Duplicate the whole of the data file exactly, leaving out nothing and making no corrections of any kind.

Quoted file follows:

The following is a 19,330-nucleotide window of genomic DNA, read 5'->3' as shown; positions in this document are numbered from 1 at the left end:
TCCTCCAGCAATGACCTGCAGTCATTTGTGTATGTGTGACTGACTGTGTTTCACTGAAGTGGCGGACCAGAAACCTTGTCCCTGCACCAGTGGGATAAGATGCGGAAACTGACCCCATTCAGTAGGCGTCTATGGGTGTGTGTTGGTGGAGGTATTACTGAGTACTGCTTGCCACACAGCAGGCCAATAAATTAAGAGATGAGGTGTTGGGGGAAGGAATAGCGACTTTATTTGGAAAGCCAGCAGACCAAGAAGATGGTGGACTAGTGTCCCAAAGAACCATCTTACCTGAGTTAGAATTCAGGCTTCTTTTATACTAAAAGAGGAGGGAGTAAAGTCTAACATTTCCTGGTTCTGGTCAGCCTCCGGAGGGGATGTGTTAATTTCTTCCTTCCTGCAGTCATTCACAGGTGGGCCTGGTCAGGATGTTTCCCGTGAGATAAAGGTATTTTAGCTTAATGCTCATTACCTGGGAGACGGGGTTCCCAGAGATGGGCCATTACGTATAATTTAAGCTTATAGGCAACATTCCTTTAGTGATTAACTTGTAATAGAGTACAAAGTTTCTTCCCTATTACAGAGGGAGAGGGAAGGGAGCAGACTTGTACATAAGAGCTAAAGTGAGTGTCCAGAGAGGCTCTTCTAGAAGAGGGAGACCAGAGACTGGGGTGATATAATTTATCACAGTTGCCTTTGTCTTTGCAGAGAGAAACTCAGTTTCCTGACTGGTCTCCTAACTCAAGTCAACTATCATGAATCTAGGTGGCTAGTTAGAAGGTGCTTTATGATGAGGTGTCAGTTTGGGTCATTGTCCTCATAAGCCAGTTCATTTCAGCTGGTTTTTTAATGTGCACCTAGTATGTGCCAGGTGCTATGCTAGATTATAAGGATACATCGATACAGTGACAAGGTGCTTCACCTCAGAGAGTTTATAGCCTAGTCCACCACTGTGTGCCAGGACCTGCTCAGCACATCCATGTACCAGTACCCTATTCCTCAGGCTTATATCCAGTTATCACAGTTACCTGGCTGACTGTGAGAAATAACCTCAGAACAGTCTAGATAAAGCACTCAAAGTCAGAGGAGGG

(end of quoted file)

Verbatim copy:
The following is a 19,330-nucleotide window of genomic DNA, read 5'->3' as shown; positions in this document are numbered from 1 at the left end:
TCCTCCAGCAATGACCTGCAGTCATTTGTGTATGTGTGACTGACTGTGTTTCACTGAAGTGGCGGACCAGAAACCTTGTCCCTGCACCAGTGGGATAAGATGCGGAAACTGACCCCATTCAGTAGGCGTCTATGGGTGTGTGTTGGTGGAGGTATTACTGAGTACTGCTTGCCACACAGCAGGCCAATAAATTAAGAGATGAGGTGTTGGGGGAAGGAATAGCGACTTTATTTGGAAAGCCAGCAGACCAAGAAGATGGTGGACTAGTGTCCCAAAGAACCATCTTACCTGAGTTAGAATTCAGGCTTCTTTTATACTAAAAGAGGAGGGAGTAAAGTCTAACATTTCCTGGTTCTGGTCAGCCTCCGGAGGGGATGTGTTAATTTCTTCCTTCCTGCAGTCATTCACAGGTGGGCCTGGTCAGGATGTTTCCCGTGAGATAAAGGTATTTTAGCTTAATGCTCATTACCTGGGAGACGGGGTTCCCAGAGATGGGCCATTACGTATAATTTAAGCTTATAGGCAACATTCCTTTAGTGATTAACTTGTAATAGAGTACAAAGTTTCTTCCCTATTACAGAGGGAGAGGGAAGGGAGCAGACTTGTACATAAGAGCTAAAGTGAGTGTCCAGAGAGGCTCTTCTAGAAGAGGGAGACCAGAGACTGGGGTGATATAATTTATCACAGTTGCCTTTGTCTTTGCAGAGAGAAACTCAGTTTCCTGACTGGTCTCCTAACTCAAGTCAACTATCATGAATCTAGGTGGCTAGTTAGAAGGTGCTTTATGATGAGGTGTCAGTTTGGGTCATTGTCCTCATAAGCCAGTTCATTTCAGCTGGTTTTTTAATGTGCACCTAGTATGTGCCAGGTGCTATGCTAGATTATAAGGATACATCGATACAGTGACAAGGTGCTTCACCTCAGAGAGTTTATAGCCTAGTCCACCACTGTGTGCCAGGACCTGCTCAGCACATCCATGTACCAGTACCCTATTCCTCAGGCTTATATCCAGTTATCACAGTTACCTGGCTGACTGTGAGAAATAACCTCAGAACAGTCTAGATAAAGCACTCAAAGTCAGAGGAGGG